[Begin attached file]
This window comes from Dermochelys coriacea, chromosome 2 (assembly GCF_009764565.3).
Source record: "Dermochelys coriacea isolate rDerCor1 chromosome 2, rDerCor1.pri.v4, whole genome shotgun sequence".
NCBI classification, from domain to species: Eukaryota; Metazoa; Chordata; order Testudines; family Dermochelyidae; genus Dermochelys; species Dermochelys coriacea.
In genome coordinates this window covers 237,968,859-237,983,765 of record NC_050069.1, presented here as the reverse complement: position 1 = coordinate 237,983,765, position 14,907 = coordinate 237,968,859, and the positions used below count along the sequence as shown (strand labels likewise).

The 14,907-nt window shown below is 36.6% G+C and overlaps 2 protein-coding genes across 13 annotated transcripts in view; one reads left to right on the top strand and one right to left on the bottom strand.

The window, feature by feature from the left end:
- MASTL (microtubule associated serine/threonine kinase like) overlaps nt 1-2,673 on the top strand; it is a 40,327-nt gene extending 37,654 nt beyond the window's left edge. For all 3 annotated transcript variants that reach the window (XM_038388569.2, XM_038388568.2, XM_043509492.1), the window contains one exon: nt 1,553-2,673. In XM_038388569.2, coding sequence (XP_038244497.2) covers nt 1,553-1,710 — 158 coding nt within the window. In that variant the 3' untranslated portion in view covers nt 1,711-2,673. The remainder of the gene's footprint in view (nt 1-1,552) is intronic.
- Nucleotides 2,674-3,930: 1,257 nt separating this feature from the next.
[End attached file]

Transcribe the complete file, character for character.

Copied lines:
This window comes from Dermochelys coriacea, chromosome 2 (assembly GCF_009764565.3).
Source record: "Dermochelys coriacea isolate rDerCor1 chromosome 2, rDerCor1.pri.v4, whole genome shotgun sequence".
NCBI classification, from domain to species: Eukaryota; Metazoa; Chordata; order Testudines; family Dermochelyidae; genus Dermochelys; species Dermochelys coriacea.
In genome coordinates this window covers 237,968,859-237,983,765 of record NC_050069.1, presented here as the reverse complement: position 1 = coordinate 237,983,765, position 14,907 = coordinate 237,968,859, and the positions used below count along the sequence as shown (strand labels likewise).

The 14,907-nt window shown below is 36.6% G+C and overlaps 2 protein-coding genes across 13 annotated transcripts in view; one reads left to right on the top strand and one right to left on the bottom strand.

The window, feature by feature from the left end:
- MASTL (microtubule associated serine/threonine kinase like) overlaps nt 1-2,673 on the top strand; it is a 40,327-nt gene extending 37,654 nt beyond the window's left edge. For all 3 annotated transcript variants that reach the window (XM_038388569.2, XM_038388568.2, XM_043509492.1), the window contains one exon: nt 1,553-2,673. In XM_038388569.2, coding sequence (XP_038244497.2) covers nt 1,553-1,710 — 158 coding nt within the window. In that variant the 3' untranslated portion in view covers nt 1,711-2,673. The remainder of the gene's footprint in view (nt 1-1,552) is intronic.
- Nucleotides 2,674-3,930: 1,257 nt separating this feature from the next.